Recently, the left amaurosis fugax reappeared, and the patient was referred to our hospital. Oral administration of clopidogrel (75 mg/day) and cilostazol tablets (100 mg/day) managed the amaurosis fugax. Due to repeated amaurosis attacks, with the ophthalmic assessments to exclude other ocular or retinal pathology, and gradually decreasing left ICA on MRA [
CT angiography, cone-beam computed tomography (CT), and digital subtraction angiography (DSA) of the patient. Preoperative CT angiography, axial image, demonstrating that left elongated styloid process (black paired arrows) is directly impinging on the ICA (white arrow) (a). Preoperative fusion image (cone-beam CT and 3D-DSA) demonstrating the tapered and irregular stenosis of the left internal carotid artery (ICA). The tip of elongated styloid process was very close to the ICA (arrowheads), and the ICA showed severe luminal stenosis (b). Preoperative 3D-DSA (CT-like images), sagittal view, demonstrating the false lumen (white arrow) associated with the elongated styloid process (white paired arrows) (c). Fusion image (cone-beam CT and 3D-DSA) obtained after the resection of elongated styloid process demonstrated the shortening of the styloid process (arrowhead), and the tip was no longer close to the ICA (d). The ICA angiogram (lateral view) before (e) and after (f) the procedure of carotid artery stenting (CAS) demonstrated the resolution of the left ICA stenosis.
The patient underwent left styloid resection through transcervical approach. In the surgery, we confirmed that the tip of the styloid process was very close to the ICA [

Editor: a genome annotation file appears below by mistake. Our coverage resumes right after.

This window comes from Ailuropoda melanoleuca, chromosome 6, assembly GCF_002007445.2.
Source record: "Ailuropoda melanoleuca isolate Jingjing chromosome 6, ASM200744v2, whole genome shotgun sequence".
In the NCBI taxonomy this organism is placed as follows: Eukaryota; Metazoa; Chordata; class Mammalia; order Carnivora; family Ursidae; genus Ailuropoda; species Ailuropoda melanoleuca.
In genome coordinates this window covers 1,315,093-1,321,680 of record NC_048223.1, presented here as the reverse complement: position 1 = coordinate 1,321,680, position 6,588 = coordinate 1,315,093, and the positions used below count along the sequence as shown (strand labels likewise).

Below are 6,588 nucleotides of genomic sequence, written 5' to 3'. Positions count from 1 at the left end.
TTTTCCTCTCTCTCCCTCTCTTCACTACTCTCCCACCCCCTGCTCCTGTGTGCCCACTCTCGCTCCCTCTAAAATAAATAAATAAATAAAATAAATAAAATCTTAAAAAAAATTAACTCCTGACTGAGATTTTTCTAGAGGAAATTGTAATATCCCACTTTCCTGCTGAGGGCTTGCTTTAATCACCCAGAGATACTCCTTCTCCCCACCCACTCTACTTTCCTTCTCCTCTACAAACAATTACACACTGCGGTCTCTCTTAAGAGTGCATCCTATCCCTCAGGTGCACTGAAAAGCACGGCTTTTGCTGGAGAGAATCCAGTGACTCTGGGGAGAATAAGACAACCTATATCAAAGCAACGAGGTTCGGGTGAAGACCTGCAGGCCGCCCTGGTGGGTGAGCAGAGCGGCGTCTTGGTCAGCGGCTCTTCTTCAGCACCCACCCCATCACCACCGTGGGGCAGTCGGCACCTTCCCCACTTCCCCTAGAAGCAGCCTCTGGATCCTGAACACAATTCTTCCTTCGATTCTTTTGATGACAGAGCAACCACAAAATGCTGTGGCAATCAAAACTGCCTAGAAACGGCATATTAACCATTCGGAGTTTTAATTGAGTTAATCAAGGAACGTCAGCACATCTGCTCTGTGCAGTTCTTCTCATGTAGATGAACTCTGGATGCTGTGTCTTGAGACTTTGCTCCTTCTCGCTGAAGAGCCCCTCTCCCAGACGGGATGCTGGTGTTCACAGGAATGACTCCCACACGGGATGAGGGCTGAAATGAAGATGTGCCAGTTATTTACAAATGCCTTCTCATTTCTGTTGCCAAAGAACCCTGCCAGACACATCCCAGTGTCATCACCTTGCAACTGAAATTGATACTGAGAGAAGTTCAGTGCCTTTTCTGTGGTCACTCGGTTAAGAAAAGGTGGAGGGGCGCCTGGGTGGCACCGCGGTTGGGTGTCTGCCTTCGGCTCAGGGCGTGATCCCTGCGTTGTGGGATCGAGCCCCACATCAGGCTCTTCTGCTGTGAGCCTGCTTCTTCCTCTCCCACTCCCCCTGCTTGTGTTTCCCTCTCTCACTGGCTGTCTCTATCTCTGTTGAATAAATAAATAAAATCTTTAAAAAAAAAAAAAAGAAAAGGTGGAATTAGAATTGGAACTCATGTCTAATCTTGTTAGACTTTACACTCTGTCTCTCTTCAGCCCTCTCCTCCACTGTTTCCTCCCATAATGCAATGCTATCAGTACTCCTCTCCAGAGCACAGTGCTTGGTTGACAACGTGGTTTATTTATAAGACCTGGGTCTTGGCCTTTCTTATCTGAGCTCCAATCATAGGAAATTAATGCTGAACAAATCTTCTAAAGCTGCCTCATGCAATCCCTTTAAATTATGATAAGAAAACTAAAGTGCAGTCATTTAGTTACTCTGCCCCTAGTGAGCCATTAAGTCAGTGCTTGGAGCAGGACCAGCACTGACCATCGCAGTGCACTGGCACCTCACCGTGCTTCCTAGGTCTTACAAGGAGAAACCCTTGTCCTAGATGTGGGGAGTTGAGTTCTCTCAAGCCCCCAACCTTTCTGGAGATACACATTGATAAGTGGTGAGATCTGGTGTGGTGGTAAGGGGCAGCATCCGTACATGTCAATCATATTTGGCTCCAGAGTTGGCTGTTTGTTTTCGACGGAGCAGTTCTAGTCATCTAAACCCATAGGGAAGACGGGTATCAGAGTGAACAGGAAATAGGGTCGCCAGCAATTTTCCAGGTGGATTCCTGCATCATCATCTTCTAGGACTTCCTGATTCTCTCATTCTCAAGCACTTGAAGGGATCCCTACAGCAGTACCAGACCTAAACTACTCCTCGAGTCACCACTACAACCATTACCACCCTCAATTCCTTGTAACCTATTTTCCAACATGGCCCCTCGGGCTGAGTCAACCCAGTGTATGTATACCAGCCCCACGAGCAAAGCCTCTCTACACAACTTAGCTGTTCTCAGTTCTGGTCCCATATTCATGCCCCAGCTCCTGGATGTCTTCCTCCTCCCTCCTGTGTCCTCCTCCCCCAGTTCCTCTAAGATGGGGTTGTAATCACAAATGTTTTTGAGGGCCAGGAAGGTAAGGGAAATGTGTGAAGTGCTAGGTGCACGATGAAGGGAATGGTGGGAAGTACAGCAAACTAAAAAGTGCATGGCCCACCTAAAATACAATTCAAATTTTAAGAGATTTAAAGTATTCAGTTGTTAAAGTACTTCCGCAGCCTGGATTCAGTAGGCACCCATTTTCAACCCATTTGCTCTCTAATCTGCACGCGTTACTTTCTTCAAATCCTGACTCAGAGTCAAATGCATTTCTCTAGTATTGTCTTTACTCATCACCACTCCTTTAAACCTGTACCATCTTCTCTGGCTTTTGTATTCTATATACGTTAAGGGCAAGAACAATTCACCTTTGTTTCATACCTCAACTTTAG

Intraoperative photographs during resection of the elongated styloid process. Using the infradigastric muscle approach, the tip of the styloid process (*) and cervical ICA (#) is in contact with each other (a). Using the supradigastric approach, the bony structure was stripped of from its periosteum and muscle (b), and the tip that is approximately 2 cm of the process was amputated and removed (c).
In addition, the patient underwent stent placement (Stent: Precise 6 × 20) since we considered that the residual severe stenosis caused by the left cervical ICA dissection could lead to further ischemic events [
We present a case of recurrent ischemic symptoms after 10 years caused by cervical ICA dissection due to elongated styloid process, although without an accurate diagnosis. To the best of our knowledge, 15 cases of progression or recurrence after initial therapy due to elongated styloid process have been described so far [
First, clinicians must distinguish between “idiopathic” ICA dissection and “traumatic” ICA dissection caused by the elongated styloid process. Otherwise, preventable embolic stroke may reoccur. Several reported cases of ICA dissection with elongated styloid process have recurred or worsened even after diagnosis and administration of oral antithrombotic agents [
Cervical ICA dissection due to the elongated styloid process can cause recurrent ischemic events in the long term, and long-term follow-up may be necessary, even if conservative treatment does not cause a short-term recurrence. Although most cases of ICA dissection recurrence due to elongated styloid process occur in the acute phase [
Many reports have indicated that conservative treatments such as antithrombotic therapy, with or without cervical rest, are effective.[
Second, considering the risk of recurrence, it may be justified to consider surgical treatment aggressively – especially for elongated styloid process resection – when diagnosing a patient with ICA dissection associated with the elongated styloid process. Most acute treatments for the progression have been performed by carotid artery stenting (CAS); however, the few complications followed by CAS may be due to the stent being affected by elongated styloid process such as stent fracture, intrastent thrombosis, and stent displacement [
Clinicians should take into consideration the possibility of elongated styloid process when diagnosing spontaneous cervical ICA dissection to prevent the occurrence of future ischemic events.
Institutional Review Board (IRB) permission obtained for the study.
There are no conflicts of interest.